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   Ligustrum robustum (tree, shrub)  français     
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    Taxonomic name: Ligustrum robustum (L.)
    Synonyms: Ligustrum ceylanicum Decne., 1879, Ligustrum neilgherrence Decne., 1879, Ligustrum robustum Sensu Thw., 1872, Ligustrum walkeri Decne., 1879
    Common names: bora-bora (Sinhalese-Sri Lanka), Ceylon privét (English), Sri Lankan privet (English), tree privet, troene (French)
    Organism type: tree, shrub
    Ligustrum robustum subsp.walkeri is a highly invasive weed in the Mascarene Achipelago in the Indian Ocean. It was introduced to Mauritius over a century ago and to La Réunion Island in the 1960s. On the oceanic islands that it has invaded, it disrupts primary forest regeneration and threatens native floral biodiversity. Its high fruit production, due to a lack of natural enemies in regions where it has invaded, has been cited as one reason for its high invasiveness.
    Description
    A shrub (or small tree) which can reach up to 5m in height with arched stems, L. Robustum produces terminal panicles of small white flowers. The tree produces drupe fruits (one-seeded, fleshy fruit with a seed enclosed in a stony wall), which are bluish-purple when ripe (Lavergne et al. 1999). The shrub (or small tree) has twigs that are conspicuously white-speckled. The leaves are ovate to lanceolate in shape, grow up to 8cm (3 in) long, are acute (slightly pointed) at the tip and base and are glabrous (lack hair); the leaf margins are entire (lack teeth or lobes). Flower inflorescences are compound, produced on terminal panicles and are 10cm to 15cm (4 in to 6 in) long (Starr et al. 2003). Ligustrum spp. Are sometimes deciduous; leaves simple, short-petiolate, often glandular beneath; inflorescences terminal, thyrsoid or paniculiform, bracteate, the flowers small, 4-merous, subsessile or short-pedicellate; calyx campanulate, truncate or shortly 4-dentate; corolla infundibular or campanulate, the tube equal to or longer than calyx tube, the lobes induplicate-valvate in bud, becoming spreading, slightly shorter than or longer than corolla tube; stamens 2, inserted on corolla tube, the filaments slender, short, the anthers basifixed, ellipsoid or oblong, usually exserted; ovary subglobose, the ovules 2 per locule, pendulous, the style often filiform, the stigma 2-lobed; fruit a carnose berry or somewhat drupaceous, the endocarp chartaceous or membranous, the seeds usually solitary, sometimes 2-4 (PIER, 2003).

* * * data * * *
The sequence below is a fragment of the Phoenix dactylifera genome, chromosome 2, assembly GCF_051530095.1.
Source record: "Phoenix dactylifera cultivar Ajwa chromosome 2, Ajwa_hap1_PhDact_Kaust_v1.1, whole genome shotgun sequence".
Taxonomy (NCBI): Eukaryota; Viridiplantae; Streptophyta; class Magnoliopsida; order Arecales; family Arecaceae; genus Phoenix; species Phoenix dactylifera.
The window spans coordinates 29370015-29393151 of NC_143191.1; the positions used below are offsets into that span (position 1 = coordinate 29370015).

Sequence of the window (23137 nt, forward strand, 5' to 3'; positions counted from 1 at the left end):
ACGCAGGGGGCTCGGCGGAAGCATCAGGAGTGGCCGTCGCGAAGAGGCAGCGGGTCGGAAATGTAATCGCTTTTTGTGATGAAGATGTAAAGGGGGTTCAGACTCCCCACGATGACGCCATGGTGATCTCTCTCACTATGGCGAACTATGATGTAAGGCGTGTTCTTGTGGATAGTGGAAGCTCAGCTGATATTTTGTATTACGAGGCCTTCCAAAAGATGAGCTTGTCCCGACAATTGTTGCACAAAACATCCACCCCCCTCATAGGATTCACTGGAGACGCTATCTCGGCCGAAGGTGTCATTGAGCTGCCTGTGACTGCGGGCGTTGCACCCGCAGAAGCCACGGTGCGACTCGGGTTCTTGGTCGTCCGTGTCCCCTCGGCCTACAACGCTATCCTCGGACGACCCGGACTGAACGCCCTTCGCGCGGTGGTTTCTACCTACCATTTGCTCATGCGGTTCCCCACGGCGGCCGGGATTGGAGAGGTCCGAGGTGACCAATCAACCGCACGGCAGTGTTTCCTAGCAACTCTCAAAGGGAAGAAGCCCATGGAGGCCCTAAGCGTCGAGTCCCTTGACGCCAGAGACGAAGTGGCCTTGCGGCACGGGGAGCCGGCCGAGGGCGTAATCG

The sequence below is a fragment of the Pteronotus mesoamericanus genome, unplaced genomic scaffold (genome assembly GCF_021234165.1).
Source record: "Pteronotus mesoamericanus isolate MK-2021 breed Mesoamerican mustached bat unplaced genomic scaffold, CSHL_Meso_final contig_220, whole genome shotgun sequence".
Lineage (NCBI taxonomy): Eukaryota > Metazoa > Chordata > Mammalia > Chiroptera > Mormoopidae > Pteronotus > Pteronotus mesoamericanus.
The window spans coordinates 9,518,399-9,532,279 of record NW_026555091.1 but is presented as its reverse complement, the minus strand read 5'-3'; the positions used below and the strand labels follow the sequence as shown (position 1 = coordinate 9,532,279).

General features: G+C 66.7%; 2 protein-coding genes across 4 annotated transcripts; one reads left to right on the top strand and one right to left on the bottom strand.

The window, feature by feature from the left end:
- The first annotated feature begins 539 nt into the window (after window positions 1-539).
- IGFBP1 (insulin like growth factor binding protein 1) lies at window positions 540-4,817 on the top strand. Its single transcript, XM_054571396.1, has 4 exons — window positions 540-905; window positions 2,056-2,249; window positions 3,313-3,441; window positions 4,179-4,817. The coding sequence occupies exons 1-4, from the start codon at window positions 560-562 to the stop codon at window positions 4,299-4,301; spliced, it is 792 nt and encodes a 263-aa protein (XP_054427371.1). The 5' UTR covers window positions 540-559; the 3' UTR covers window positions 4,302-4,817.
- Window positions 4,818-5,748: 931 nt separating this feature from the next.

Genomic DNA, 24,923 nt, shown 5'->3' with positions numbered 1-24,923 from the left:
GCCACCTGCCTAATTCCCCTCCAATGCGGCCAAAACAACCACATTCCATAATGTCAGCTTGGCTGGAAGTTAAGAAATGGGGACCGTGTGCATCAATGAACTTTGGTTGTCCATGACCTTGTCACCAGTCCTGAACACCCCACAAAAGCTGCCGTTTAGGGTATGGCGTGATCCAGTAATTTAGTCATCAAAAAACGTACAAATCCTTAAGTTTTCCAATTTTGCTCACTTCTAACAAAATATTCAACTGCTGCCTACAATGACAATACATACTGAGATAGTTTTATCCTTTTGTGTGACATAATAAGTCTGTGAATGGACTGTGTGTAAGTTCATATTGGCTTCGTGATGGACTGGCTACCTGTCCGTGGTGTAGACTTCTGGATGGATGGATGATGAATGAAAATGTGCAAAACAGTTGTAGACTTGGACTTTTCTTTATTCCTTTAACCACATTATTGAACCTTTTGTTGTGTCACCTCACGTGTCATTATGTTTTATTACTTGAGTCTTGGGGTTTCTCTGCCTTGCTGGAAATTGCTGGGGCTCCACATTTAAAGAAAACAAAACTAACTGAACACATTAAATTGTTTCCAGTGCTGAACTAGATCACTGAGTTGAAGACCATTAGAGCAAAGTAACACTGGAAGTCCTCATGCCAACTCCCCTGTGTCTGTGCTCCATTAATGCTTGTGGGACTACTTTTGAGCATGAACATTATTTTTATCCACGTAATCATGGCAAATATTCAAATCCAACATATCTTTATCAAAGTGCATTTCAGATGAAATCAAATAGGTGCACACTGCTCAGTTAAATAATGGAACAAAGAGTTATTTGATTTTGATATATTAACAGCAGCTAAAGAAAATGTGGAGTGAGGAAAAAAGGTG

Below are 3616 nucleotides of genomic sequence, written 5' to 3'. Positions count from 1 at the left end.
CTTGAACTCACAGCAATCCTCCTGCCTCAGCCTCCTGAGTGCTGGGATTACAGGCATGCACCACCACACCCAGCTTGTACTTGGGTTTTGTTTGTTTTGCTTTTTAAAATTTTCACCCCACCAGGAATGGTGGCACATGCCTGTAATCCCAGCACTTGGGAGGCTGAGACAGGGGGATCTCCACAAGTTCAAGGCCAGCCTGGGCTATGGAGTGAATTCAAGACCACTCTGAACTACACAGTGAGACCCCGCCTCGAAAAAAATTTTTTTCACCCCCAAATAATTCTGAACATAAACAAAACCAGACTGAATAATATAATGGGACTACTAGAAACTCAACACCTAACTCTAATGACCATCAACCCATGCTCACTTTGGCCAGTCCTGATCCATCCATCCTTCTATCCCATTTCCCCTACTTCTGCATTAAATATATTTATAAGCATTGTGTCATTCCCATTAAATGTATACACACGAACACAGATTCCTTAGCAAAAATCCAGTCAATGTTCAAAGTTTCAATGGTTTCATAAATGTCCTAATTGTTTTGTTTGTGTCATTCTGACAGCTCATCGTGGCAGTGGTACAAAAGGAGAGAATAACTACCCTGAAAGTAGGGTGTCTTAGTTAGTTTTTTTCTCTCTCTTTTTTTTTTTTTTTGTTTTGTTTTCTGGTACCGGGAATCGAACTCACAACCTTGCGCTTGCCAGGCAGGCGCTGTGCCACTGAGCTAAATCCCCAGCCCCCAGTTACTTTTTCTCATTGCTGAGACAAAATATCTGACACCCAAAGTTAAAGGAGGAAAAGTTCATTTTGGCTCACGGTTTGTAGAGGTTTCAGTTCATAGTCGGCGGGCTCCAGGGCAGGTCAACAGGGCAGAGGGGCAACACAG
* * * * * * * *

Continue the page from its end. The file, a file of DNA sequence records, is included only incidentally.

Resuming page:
Similar Species
    Ligustrum lucidum

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    Occurs in:
    agricultural areas, natural forests, planted forests, riparian zones, ruderal/disturbed, scrub/shrublands, urban areas
    Habitat description